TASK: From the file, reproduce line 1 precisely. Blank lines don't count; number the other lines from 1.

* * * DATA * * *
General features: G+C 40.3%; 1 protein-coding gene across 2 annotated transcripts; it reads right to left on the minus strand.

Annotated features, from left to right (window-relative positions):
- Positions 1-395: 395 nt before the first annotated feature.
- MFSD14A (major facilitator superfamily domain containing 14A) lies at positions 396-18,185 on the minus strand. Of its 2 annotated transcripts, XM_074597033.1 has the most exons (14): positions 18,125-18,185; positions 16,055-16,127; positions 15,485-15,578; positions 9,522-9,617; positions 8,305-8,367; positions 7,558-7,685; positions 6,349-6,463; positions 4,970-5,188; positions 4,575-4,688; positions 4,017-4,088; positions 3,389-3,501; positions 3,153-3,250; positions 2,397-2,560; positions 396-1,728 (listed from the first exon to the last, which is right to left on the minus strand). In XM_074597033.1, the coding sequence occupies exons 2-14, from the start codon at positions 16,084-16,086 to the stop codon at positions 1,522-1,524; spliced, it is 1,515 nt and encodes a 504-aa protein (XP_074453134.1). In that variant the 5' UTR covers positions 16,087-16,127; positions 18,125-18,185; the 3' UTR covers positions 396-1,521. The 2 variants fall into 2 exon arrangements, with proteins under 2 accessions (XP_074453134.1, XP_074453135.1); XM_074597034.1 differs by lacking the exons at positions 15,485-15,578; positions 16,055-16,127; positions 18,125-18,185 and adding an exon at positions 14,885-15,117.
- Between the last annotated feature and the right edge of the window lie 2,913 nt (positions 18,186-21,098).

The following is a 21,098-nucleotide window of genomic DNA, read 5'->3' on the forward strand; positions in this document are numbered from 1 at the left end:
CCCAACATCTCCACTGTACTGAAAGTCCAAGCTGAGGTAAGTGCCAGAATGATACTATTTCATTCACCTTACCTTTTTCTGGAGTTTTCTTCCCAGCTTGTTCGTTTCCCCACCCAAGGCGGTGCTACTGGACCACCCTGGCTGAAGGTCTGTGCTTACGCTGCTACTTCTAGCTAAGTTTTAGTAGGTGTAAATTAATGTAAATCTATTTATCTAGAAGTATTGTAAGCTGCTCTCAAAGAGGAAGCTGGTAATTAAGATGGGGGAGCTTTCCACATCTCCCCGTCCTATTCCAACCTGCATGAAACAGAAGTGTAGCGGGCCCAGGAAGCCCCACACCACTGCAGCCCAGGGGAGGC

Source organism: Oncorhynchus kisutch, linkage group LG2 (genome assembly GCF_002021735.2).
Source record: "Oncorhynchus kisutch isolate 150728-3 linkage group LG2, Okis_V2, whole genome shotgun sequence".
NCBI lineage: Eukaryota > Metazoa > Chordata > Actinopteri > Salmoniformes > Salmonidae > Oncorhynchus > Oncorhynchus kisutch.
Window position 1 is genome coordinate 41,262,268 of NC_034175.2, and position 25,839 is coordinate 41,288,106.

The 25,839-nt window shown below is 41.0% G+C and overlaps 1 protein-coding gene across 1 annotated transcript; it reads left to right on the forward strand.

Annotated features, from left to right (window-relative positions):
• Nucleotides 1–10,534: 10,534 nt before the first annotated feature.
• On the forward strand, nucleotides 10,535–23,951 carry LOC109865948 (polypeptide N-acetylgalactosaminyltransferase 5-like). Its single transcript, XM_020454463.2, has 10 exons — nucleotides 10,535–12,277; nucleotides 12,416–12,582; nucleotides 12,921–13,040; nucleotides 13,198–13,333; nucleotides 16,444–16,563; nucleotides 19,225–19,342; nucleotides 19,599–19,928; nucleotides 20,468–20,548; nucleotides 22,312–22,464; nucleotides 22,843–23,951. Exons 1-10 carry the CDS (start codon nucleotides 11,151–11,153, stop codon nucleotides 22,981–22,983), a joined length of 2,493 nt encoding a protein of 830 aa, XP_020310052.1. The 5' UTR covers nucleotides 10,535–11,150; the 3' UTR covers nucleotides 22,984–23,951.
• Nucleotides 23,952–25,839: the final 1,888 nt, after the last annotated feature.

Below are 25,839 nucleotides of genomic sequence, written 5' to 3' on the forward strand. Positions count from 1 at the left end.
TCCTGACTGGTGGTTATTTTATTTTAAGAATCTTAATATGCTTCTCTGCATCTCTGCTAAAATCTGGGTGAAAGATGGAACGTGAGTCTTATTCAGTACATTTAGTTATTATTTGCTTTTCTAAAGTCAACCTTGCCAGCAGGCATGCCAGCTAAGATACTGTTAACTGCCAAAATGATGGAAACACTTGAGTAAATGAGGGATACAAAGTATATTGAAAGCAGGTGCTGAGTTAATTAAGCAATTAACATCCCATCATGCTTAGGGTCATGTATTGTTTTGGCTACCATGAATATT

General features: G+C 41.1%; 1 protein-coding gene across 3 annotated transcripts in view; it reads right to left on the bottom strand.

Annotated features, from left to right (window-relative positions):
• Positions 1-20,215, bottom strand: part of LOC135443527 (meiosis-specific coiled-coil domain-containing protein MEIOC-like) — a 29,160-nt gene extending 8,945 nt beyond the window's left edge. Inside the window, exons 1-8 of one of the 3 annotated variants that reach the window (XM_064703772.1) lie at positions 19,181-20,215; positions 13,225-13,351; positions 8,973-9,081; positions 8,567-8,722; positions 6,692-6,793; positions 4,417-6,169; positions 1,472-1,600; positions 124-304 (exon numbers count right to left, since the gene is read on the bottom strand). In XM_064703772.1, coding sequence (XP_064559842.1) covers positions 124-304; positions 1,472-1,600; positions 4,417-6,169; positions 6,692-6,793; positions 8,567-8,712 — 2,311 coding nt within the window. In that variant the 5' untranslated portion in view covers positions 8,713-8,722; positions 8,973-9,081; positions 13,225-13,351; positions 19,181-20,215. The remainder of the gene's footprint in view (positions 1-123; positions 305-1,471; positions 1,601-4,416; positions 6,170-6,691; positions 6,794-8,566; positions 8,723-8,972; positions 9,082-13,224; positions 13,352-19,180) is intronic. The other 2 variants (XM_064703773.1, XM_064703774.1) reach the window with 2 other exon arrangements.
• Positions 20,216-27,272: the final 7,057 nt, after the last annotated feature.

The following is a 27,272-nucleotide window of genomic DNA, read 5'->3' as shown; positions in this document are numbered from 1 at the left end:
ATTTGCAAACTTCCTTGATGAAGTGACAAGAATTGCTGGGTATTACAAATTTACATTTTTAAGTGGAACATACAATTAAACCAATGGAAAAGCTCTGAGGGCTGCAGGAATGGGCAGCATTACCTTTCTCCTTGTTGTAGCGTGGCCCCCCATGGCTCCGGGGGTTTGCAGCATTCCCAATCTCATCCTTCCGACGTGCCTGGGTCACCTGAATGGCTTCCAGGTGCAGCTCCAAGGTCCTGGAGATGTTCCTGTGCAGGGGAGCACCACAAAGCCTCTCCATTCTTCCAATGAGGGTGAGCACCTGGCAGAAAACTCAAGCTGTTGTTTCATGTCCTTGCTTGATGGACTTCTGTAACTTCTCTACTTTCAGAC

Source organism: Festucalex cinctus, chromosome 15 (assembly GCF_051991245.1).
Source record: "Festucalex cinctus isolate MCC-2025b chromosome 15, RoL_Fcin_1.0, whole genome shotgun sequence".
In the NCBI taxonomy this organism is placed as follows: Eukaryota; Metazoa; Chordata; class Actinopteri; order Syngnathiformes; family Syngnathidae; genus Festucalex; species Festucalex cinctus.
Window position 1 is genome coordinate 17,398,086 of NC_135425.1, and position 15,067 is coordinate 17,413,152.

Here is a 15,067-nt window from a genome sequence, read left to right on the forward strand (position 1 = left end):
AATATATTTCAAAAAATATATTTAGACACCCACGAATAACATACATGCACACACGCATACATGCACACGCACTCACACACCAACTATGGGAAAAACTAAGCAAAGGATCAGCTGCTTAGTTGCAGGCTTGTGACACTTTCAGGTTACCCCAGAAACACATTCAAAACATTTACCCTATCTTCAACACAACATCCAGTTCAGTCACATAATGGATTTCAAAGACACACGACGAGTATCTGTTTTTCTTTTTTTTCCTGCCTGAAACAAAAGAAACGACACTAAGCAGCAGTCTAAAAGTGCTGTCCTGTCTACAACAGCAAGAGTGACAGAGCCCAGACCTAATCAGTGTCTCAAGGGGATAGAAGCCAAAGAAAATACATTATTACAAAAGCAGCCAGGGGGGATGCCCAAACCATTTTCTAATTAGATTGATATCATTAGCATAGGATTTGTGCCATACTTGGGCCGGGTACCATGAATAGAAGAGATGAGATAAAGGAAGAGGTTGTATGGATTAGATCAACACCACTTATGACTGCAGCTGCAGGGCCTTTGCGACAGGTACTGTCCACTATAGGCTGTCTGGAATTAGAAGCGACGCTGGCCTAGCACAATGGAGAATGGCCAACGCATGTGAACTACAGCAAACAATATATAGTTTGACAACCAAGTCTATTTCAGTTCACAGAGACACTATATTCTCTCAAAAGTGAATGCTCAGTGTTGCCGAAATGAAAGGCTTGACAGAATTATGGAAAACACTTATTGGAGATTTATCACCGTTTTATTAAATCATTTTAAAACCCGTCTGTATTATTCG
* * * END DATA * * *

General features: G+C 40.3%; 1 protein-coding gene across 2 annotated transcripts; it reads right to left on the minus strand.